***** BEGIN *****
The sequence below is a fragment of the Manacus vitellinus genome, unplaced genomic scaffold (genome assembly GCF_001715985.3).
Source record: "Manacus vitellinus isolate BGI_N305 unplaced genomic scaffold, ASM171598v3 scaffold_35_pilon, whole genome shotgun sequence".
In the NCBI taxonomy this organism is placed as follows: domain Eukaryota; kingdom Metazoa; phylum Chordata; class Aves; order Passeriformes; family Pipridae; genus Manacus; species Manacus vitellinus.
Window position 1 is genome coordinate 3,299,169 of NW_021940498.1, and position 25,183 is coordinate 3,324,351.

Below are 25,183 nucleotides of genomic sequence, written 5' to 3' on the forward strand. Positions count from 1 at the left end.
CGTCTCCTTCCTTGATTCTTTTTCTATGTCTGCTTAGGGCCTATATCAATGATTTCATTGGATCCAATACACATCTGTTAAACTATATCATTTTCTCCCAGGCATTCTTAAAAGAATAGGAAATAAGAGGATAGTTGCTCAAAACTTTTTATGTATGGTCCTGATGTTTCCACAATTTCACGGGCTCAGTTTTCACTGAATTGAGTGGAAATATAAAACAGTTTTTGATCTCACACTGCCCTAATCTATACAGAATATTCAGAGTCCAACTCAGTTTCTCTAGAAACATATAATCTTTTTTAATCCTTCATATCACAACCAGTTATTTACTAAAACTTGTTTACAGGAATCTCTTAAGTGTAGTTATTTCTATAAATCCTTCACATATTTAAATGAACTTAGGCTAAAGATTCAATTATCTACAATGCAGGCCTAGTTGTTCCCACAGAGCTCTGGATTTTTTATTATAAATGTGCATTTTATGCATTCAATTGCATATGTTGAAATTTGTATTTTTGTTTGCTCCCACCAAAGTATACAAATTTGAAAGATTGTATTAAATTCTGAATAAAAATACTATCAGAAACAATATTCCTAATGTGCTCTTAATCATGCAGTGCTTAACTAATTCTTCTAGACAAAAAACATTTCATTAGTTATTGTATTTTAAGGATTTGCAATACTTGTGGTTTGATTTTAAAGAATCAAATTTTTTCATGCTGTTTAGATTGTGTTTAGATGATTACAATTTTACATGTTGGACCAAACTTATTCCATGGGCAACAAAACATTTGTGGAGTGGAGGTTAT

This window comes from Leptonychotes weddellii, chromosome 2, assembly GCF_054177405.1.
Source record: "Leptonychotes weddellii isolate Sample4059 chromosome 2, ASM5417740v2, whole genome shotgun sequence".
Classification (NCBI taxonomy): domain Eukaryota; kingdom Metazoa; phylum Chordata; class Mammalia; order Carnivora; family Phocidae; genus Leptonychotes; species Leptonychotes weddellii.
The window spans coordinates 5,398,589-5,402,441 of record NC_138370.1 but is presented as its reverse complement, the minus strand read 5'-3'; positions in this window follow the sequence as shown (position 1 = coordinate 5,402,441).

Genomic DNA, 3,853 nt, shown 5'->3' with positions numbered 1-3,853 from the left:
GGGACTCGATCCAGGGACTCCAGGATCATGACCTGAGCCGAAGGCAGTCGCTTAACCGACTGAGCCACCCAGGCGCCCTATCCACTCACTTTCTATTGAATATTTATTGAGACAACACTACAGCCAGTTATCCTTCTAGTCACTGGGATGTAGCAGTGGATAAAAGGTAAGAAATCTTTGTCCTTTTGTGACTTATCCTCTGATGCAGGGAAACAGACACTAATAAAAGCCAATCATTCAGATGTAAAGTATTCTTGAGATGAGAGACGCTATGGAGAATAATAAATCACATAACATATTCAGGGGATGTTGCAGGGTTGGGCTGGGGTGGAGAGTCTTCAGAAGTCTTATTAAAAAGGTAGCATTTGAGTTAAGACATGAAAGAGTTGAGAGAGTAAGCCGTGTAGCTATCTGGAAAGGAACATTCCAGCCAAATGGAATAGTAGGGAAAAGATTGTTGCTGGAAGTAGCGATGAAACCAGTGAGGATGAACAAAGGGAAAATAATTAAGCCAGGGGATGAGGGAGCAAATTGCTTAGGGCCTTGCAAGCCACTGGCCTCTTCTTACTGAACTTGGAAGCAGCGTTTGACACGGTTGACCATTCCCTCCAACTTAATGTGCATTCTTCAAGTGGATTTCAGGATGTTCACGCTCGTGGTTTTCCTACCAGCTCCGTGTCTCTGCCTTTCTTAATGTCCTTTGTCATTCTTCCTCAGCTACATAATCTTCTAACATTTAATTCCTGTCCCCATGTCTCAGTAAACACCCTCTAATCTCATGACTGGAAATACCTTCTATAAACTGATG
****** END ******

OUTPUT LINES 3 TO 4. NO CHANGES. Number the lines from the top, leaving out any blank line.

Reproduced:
In the NCBI taxonomy this organism is placed as follows: domain Eukaryota; kingdom Metazoa; phylum Chordata; class Aves; order Passeriformes; family Pipridae; genus Manacus; species Manacus vitellinus.
Window position 1 is genome coordinate 3,299,169 of NW_021940498.1, and position 25,183 is coordinate 3,324,351.